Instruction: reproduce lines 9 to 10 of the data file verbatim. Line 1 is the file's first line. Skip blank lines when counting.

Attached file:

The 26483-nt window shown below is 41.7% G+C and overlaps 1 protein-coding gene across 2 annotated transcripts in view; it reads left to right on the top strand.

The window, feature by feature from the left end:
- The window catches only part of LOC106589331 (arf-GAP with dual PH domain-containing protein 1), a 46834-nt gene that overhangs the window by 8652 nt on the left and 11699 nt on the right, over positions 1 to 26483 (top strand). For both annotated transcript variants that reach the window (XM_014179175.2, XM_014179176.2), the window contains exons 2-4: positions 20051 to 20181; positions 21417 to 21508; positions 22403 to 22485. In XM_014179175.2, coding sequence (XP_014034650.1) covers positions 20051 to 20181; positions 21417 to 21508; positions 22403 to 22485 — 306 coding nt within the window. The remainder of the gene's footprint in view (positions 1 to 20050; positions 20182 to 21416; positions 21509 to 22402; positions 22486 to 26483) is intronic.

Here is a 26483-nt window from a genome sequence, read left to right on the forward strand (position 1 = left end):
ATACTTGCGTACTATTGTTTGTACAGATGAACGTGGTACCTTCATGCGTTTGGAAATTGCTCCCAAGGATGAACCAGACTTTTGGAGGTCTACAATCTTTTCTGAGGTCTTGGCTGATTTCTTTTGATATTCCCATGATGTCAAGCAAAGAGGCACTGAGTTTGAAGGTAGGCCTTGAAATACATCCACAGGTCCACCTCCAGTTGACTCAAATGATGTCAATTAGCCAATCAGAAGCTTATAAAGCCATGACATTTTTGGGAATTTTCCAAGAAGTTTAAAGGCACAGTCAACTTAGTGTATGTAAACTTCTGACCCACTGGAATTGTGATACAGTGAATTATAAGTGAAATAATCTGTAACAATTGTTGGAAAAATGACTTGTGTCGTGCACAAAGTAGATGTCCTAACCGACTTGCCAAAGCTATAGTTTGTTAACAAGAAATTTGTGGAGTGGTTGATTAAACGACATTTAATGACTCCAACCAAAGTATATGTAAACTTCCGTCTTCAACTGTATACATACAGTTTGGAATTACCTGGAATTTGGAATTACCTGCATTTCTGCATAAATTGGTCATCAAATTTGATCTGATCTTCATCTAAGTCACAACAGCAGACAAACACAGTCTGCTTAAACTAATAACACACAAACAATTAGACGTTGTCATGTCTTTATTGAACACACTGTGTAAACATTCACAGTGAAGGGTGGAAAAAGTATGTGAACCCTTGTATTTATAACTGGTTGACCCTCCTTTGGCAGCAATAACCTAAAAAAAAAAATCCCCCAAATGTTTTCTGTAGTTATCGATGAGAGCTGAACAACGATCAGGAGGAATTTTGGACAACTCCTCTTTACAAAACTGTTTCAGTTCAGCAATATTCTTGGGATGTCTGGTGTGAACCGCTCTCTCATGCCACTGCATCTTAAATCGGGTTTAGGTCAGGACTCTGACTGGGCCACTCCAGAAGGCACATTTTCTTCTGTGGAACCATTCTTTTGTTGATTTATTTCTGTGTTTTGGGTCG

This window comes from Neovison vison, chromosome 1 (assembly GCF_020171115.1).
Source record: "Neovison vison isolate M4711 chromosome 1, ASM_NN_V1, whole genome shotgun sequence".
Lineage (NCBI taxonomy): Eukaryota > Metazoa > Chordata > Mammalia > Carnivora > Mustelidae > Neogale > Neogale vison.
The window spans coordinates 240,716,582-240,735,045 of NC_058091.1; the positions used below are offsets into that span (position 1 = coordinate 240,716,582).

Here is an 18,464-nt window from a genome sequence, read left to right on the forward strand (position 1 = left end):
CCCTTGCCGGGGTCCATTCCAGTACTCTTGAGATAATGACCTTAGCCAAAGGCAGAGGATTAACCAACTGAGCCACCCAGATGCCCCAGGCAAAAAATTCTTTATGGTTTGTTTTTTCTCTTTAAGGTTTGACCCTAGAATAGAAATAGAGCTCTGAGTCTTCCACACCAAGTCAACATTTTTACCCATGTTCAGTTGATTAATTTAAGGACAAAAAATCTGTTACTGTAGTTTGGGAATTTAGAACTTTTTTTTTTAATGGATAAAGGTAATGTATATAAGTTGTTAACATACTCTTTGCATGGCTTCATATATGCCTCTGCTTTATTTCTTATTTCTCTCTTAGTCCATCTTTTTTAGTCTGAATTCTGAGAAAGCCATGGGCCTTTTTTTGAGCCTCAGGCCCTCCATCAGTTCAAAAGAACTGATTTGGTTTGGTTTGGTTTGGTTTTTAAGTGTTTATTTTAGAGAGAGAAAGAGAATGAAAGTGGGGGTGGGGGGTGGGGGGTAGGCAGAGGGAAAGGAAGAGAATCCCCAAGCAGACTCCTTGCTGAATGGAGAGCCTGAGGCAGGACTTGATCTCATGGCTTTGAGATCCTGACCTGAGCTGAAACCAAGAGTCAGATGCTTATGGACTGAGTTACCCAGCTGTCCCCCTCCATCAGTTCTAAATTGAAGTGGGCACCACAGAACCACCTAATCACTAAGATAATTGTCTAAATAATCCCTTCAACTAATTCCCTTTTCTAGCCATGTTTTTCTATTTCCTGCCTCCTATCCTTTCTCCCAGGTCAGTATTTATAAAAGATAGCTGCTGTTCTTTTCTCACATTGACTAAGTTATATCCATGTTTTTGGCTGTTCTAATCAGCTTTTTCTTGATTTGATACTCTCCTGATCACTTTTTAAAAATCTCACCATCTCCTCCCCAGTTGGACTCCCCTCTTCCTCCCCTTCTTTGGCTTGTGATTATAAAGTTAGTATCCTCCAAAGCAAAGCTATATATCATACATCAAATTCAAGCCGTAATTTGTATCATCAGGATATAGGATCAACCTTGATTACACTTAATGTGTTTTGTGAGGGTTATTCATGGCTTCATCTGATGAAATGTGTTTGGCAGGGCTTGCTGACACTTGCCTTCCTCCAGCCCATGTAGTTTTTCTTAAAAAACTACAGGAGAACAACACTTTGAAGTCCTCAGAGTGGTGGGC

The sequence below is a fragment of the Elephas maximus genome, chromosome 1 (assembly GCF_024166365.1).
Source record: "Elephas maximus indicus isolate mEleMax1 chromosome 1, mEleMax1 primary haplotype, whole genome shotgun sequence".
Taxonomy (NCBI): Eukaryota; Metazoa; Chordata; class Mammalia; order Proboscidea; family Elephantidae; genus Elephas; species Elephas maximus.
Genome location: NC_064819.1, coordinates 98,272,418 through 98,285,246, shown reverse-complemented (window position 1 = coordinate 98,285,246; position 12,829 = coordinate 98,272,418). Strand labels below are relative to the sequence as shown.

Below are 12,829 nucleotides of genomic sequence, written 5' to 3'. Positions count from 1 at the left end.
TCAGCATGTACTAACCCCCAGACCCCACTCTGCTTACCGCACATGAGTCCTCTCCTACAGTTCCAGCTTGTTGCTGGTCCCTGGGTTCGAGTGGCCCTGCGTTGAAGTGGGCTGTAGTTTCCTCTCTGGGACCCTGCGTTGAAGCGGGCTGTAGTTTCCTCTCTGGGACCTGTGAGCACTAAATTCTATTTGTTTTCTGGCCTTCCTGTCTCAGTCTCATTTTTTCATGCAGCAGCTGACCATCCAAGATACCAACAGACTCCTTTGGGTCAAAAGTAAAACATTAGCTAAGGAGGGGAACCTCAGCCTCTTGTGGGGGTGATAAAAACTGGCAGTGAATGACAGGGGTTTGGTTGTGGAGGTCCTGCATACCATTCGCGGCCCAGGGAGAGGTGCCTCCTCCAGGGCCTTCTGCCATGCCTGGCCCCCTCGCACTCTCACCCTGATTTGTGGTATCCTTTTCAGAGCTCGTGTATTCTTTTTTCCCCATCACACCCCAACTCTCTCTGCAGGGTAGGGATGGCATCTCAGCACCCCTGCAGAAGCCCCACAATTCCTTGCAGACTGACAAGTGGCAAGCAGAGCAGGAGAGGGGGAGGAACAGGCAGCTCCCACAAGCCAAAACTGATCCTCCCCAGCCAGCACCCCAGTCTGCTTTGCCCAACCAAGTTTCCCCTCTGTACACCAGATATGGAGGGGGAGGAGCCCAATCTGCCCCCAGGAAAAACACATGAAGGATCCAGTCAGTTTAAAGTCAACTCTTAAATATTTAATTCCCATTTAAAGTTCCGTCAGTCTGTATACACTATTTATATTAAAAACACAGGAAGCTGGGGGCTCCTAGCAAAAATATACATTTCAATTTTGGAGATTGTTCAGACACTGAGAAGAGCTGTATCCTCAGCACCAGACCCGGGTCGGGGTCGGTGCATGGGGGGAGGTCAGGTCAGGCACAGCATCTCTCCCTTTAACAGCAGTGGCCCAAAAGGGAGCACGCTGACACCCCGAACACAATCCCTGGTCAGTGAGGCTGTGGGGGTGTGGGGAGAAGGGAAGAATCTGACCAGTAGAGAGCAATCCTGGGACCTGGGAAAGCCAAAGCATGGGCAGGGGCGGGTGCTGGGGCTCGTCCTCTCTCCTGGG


The window spans coordinates 240,716,582-240,735,045 of NC_058091.1; the positions used below are offsets into that span (position 1 = coordinate 240,716,582).

Here is an 18,464-nt window from a genome sequence, read left to right on the forward strand (position 1 = left end):